Wednesday, February 22, 2012

Review of Philly Fiction 2

I loved this collection of short stories "highlighting Philadelphia as a city of literary inspiration."  Here's my review:

PA Senator's Response to a Request That He Fight #SOPA (related: #PIPA #ACTA #Congress)

Below is the response, verbatim, received from PA Senator Bob Casey after using Wikipedia's link to contact him about fighting SOPA.  I was pretty pleased with it, though I have no idea where this legislation is heading or how they'll sort it all out.  Seems their task is to create a bill that protects people from internet scams and protects privacy without destroying all of the good free stuff most of us enjoy reading on the internet.  Here's the letter from Senator Casey:

Thank you for taking the time to contact me regarding S. 968, the Preventing Real Online Threats to Economic Creativity and Theft of Intellectual Property (PROTECT IP) Act of 2011, and H.R. 3261, the Stop Online Piracy Act. I appreciate hearing from you about this issue.
S. 968 was introduced by Senator Patrick Leahy of Vermont on May 12, 2011. The PROTECT IP Act would allow the Attorney General and property rights holders to take legal action against only foreign-based websites strictly dedicated to copyright infringement and intellectual property theft.  After legal action is taken and a judge finds the particular foreign-based website guilty of being dedicated to intellectual property theft, payment processors such as credit card companies and other payment systems would no longer be allowed to process payments to that illegal foreign site. It would also allow the Attorney General and intellectual property holders to seek a court order to shut down websites engaging in piracy.
S. 968 was voted out of the Senate Committee on the Judiciary unanimously on May 26, 2011. A version of this bill, H.R. 3261, the Stop Online Piracy Act, was introduced in the House of Representatives by Representative Lamar Smith of Texas on October 26, 2011. It was referred to the House Committee on the Judiciary, where hearings were held.
Over the past several months, I have heard from numerous groups and individuals concerned that internet piracy destroys American jobs, threatens public safety—for example, through the sales of counterfeit pharmaceuticals—and violates the intellectual property rights of creative and innovative American artists, inventors and entrepreneurs. These diverse groups strongly supported the bill as a means to shut down foreign rogue websites that are dedicated exclusively to intellectual property theft.
More recently, I have heard from individuals who are concerned that these bills violate their right to freedom of speech, as well as from constituents concerned that they would shut down sites like Google, Wikipedia, Facebook and YouTube. I take very seriously concerns about censorship and infringing freedom of speech. Accordingly, I was pleased that the bills were removed from the Senate calendar so that further consideration could be given to these concerns.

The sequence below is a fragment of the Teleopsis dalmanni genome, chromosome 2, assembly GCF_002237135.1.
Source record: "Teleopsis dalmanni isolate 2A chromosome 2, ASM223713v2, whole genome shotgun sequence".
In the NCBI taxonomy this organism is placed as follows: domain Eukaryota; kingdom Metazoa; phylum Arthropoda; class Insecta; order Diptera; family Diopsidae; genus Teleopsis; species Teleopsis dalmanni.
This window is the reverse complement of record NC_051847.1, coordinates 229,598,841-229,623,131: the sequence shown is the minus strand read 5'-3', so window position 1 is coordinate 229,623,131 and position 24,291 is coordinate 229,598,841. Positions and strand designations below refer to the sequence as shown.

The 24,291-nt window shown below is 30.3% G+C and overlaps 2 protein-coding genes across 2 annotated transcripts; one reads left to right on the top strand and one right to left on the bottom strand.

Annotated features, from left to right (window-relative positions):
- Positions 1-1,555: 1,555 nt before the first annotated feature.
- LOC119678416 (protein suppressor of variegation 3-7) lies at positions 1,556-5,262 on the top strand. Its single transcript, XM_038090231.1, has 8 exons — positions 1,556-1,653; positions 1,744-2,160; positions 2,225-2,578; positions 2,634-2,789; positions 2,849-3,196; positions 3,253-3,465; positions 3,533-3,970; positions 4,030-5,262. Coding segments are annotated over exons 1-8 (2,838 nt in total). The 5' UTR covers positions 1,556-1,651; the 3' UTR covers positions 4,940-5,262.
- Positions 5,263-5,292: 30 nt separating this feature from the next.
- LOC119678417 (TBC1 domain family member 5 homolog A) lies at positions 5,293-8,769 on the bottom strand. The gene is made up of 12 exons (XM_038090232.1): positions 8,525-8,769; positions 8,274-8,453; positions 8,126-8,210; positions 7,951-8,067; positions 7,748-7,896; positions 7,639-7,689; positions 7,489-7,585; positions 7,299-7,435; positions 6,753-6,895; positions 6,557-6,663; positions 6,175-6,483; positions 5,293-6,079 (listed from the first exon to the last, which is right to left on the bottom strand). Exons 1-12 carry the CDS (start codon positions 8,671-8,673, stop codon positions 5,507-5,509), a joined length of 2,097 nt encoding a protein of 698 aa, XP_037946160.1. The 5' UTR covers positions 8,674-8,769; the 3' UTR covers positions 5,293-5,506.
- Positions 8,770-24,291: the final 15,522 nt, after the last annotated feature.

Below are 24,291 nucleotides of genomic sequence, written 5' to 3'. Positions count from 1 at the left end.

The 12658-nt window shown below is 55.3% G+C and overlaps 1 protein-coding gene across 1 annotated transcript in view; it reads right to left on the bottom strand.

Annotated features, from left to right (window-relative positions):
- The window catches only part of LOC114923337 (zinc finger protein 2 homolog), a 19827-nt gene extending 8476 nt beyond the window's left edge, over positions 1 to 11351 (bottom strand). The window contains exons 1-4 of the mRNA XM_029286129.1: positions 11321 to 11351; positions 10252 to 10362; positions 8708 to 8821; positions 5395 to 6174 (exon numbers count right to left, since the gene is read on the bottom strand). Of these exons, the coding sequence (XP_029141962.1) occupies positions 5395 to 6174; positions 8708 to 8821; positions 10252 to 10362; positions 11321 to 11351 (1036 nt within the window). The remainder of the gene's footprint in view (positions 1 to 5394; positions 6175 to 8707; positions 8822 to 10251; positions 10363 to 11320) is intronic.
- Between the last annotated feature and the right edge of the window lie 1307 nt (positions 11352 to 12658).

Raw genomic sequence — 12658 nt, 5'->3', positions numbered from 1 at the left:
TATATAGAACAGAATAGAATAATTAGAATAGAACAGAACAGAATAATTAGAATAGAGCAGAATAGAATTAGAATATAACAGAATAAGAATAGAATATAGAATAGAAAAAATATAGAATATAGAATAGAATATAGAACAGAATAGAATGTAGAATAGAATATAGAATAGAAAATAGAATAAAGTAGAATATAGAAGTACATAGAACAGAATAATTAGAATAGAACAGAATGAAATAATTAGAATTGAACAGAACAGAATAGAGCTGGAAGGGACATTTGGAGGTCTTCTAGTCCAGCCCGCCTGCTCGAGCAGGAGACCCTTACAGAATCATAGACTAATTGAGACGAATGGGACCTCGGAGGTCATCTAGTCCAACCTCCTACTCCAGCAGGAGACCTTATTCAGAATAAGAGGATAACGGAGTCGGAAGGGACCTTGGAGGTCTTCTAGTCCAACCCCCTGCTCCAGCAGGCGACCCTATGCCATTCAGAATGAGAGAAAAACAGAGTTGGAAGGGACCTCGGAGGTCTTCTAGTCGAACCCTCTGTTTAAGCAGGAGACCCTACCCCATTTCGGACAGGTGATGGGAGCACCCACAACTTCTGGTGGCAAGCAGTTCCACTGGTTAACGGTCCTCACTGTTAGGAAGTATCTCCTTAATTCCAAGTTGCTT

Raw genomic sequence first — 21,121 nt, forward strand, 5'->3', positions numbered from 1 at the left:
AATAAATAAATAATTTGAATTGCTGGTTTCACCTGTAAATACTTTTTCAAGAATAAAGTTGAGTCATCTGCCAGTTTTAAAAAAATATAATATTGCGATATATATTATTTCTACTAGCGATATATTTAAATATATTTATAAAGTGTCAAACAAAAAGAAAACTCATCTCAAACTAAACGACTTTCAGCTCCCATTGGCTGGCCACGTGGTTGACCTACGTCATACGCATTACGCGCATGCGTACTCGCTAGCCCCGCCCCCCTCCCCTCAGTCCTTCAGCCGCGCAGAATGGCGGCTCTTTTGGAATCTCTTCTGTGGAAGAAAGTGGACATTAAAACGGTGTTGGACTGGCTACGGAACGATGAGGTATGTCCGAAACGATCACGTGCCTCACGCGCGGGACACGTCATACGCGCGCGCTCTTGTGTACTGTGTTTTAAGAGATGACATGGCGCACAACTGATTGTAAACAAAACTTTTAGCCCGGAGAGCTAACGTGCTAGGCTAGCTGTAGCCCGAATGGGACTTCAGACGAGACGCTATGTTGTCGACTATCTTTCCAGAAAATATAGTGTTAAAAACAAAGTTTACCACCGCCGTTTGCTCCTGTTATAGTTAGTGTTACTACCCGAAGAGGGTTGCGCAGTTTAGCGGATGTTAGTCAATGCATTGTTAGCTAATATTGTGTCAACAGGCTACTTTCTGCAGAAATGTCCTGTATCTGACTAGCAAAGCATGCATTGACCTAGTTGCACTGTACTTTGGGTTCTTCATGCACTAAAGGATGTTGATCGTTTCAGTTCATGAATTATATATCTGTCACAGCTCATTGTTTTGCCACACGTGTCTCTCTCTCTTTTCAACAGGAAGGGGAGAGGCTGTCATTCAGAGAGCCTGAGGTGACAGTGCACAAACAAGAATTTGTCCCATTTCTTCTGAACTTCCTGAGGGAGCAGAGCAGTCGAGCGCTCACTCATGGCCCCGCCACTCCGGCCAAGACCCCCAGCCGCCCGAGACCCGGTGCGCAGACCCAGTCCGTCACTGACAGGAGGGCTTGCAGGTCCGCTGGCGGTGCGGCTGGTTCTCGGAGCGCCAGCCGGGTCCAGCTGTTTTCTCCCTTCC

At this point, I think it is important for all interested parties—including Internet users, technology companies and intellectual property holders—to take a step back and begin a dialogue on how to protect the legitimate rights of innovators and creative artists, and protect public safety in the face of counterfeit products, while at the same time assuring that First Amendment rights are not infringed and the further development of robust internet is not inhibited. I also look forward to new legislation being developed that appropriately balances all of these objectives. Please be assured that as this process advances, I will have your views in mind.
Again, thank you for sharing your thoughts with me. Please do not hesitate to contact me in the future about this or any other matter of importance to you.
I encourage you to visit my website, I invite you to use this online office as a comprehensive resource to stay up-to-date on my work in Washington, request assistance from my office, or share with me your thoughts on the issues that matter most to you and to Pennsylvania.
Bob Casey
United States Senator

Thursday, February 16, 2012

Seeking Sustainable Capitalism (#capitalism #sustainability)

I've never been a big fan of Al Gore, and I don't know whether his specific attempts to change policy will be effective.  At the least, however, I like that he's pushing the conversation about positive ways to make capitalism a sustainable system.

To state the obvious, making capitalism sustainable is not likely to be popular among wealthy people who remain wealthy through unsustainable business practices.  But the fact is that in order for positive change to really occur, it has to be pushed by the wealthy and politically powerful, and those who exploit unsustainable practices will eventually either have to be turned, perhaps via compassion for future generations, or politically defeated.

The following article, in addition to its brief, vague description of what Gore and investment fund manager David Blood are trying to accomplish, mentions how sustainability in business became an unpopular political priority (except perhaps among the Occupy movement) after the financial collapse of 2008.  I've found myself lamenting this very fact multiple times over the last 3.5 years, wondering how it could again become possible to push for sustainability in capitalism during what's likely to be a long economic downturn, considering that any idea people may construe as a potential hindrance to economic growth is destined for failure during these difficult times.  The fact remains, from an environmental perspective at the least, we do things everyday that hurt our planet while existing, sustainable technologies are overpriced and underused.  Perhaps what Gore and Blood are doing now will lead to positive change as the economy (hopefully) improves.